Posted in: by Sean Axmaker, Contributors, DVD, Film Reviews

“Araya” – The Badlands and the Beautiful

Araya (Milestone)

Margot Benacerraf’s 1959 documentary of the hardscrabble lives on the peninsula of Araya, a barren desert surround by ocean and salt marshes on the northern reaches of Caribbean Venezuela, is non-fiction filmmaking as poetic realist portrait.

This land, and its unique salt marshes, was discovered and settled by the Spanish in 1500, when salt was as valuable as gold, and abandoned less than a century later, its stone fort left to crumble in the sun and wind and salt air, an unforgiving climate that has rendered the island an inhospitable desert. Yet the “daily ritual of salt” continues unchanged through the centuries, carried on by the ancestors of the workers who remained behind (“450 years have passed between its discovery and this breaking dawn”), and Benacerraf profiles the lives of the residents through those rituals as performed by three families from three different villages: the “salineros” cutting, harvesting and hauling the salt into enormous pyramids ready for export, others hauling sustenance from the sea in massive nets and selling surplus in nearby villages and salting the rest. For, as the lyrical narration reminds us like a chorus, “On this land, nothing grows. All comes from the sea.” There is no electricity (and thus no refrigeration) or plumbing, drinking water is trucked in and every resident big enough to haul a basket or pick out the catch from a fishing net is put to work. It is a hard, unforgiving life of grueling, monotonous work, set against a hard beauty of a barren land and a soundtrack of music created by the inhabitants.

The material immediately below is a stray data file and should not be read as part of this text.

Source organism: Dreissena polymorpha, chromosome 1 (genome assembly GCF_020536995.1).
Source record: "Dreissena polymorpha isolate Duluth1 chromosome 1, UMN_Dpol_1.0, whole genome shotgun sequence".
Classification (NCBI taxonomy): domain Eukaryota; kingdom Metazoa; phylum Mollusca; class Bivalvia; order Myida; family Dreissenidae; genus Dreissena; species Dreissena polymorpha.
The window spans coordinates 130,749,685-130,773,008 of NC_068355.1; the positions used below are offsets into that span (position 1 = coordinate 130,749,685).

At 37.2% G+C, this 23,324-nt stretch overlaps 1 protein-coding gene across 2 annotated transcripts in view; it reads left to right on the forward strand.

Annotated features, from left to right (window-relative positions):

Araya is a tone poem, a poetic portrait of an ancient existence in the modern world, with narration (scripted with Pierre Seghers) to match, a kind of blank verse that continually circles a few vivid and evocative motifs. Margot Benacerraf never meant it to be a documentary in the strictest sense. “I decided that I wanted to tell this story, but not as documentary in the contemporaneous sense of the word,” she explained in an interview years later. “I wanted to employ a more poetic mode, a narrative shaped by scripted rather than spontaneous action, a fictionalized documentary if you will, the flip side of the Italian neo-realist style which had enjoyed such prominence during the decade.”

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